Do filter water bottles for hiking really work? We tried one out on this dodgy stream water!

Real-world testing, so you don't have to

Lifesaver Liberty water bottle next to a muddy stream
(Image credit: Mark Mayne)

Water is a pretty important part of our daily lives, and even more so when enjoying the outdoors. From summer heat to winter hill-climbing exertions, it’s vital to replace that lost water fast to keep spirits (and general enjoyment) up. While that’s an easy task at work, home and up the gym, not all outdoor locations have immediately drinkable water on tap, which is where the LifeSaver Liberty comes in. 

The theory behind the device is that it’ll filter water that isn’t drinkable, removing 99.999% of viruses, 99.9999% of bacteria, and a mere 99.99% of cysts. Holding 400ml of filthy ditchwater that can immediately be consumed as if straight from a spring, it sounds like a perfect companion for many an outdoor adventure. We took it out on a day’s hiking to see how it holds up in reality, and is worthy of a place amongst our best water purifier and best water bottles for hiking guides. 

The first thing you need to know about using the LifeSaver Liberty outdoors is that it needs priming before you leave the house. This isn’t a big task, but an essential one. You basically fill the reservoir, empty, then refill and pump water through twice, leaving you with a damp but operational water filter system. The instructions also make clear that once primed, the membranes must be kept ‘hydrated’, by storing ‘at least 1cm’ of water in the bottle at all times – a potentially slightly faffy process, as well as something of a storage challenge.  

Lifesaver Liberty

(Image credit: Mark Mayne)

Perhaps it’s a case of tester incompetence, but as a standalone water bottle the LifeSaver Liberty can be quite demanding. The reasons for this are both good and bad, based around the built-in pump, which is used to force the sketchy water through the filter and then out the top spout as clean drinking water. The good news is that you don’t need to suck to perform this feat, the bad is that it requires a careful hand to get the valve and internal pressure set for easy drinking. A fountain of filtered water rewards the less competent, and while it’s easier than you’d expect to pump and drink at the same time, it does need both hands and ideally to be stationary – drinking on the go is a challenge, even at walking pace.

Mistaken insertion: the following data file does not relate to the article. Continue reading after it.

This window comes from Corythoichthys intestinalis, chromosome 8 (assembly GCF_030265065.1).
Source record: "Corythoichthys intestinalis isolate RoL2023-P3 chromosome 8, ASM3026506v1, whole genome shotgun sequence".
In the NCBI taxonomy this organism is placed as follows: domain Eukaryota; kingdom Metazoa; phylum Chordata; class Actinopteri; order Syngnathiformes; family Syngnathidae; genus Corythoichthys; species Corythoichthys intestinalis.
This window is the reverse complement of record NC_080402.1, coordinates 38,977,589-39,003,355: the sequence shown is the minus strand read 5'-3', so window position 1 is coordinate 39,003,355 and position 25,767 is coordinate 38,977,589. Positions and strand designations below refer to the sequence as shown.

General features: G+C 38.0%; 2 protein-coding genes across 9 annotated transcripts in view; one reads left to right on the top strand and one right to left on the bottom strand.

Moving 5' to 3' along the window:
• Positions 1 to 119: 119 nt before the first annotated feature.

Where the LifeSaver Liberty really shines is as a filter for a larger group, especially with the additional scavenger tube, a highly practical addition that means you don’t actually need to climb into the river or muddy lake to get water – a detail that seems unimportant until you’re actually trying to fill a bottle from a river without donning waders. With the scavenger tube dangling down into a babbling brook (of slightly suspicious-smelling water), pumping away soon slurps up enough to fill the 400ml capacity, and allows one person to sip from the water-fountain style top nozzle.

Lifesaver Liberty

(Image credit: Mark Mayne)

However, even in a small group, the clamour to ‘have a go too’ soon meant that attaching a Nalgene bottle to the top thread and pumping the water directly into it was the only sensible solution. Each pump produces a gratifying slosh of filtered water into the Nalgene, which can then be decanted easily into whatever variety of bottles you have to hand, or used directly. We were easily able to refill a range of bottles within a few minutes, from a water source that only the very brave would have drunk unfiltered.

The scavenger hose is particularly helpful when filling a second bottle, as the only limit to the volume of water you can filter with it connected is the life of the filter - 2,000 litres. The water source end of the pipe has a removable screen arrangement to keep big debris from blocking the pipe, and a foam float that’s presumably meant to keep the mouth of the pipe off the bottom. We found the float unnecessary in the streams we tested the LifeSaver Liberty in, but it might be handy in shallow, still ponds and the like, although the pipe and filter are fairly buoyant anyway.

Overall, the LifeSaver Liberty proved impressive in the field, quickly and efficiently filtering water from dicey sources for a group. As a standalone bottle the system does work, but it is a bit of a compromise, much better used as a method to refill normal bottles. There is a weight penalty for the latter, of 425 grams dry, which is quite an overhead in most UK situations. However, as a tool for treating tap water in the many places across the globe where direct drinking isn’t recommended, and for hiking in areas such as Giardia-riven New Zealand, the LifeSaver Liberty is an essential tool in the box.

Mark Mayne

Mark Mayne has been covering tech, gadgets and outdoor innovation for longer than he can remember. A keen climber, mountaineer and scuba diver, he is also a dedicated weather enthusiast and flapjack consumption expert.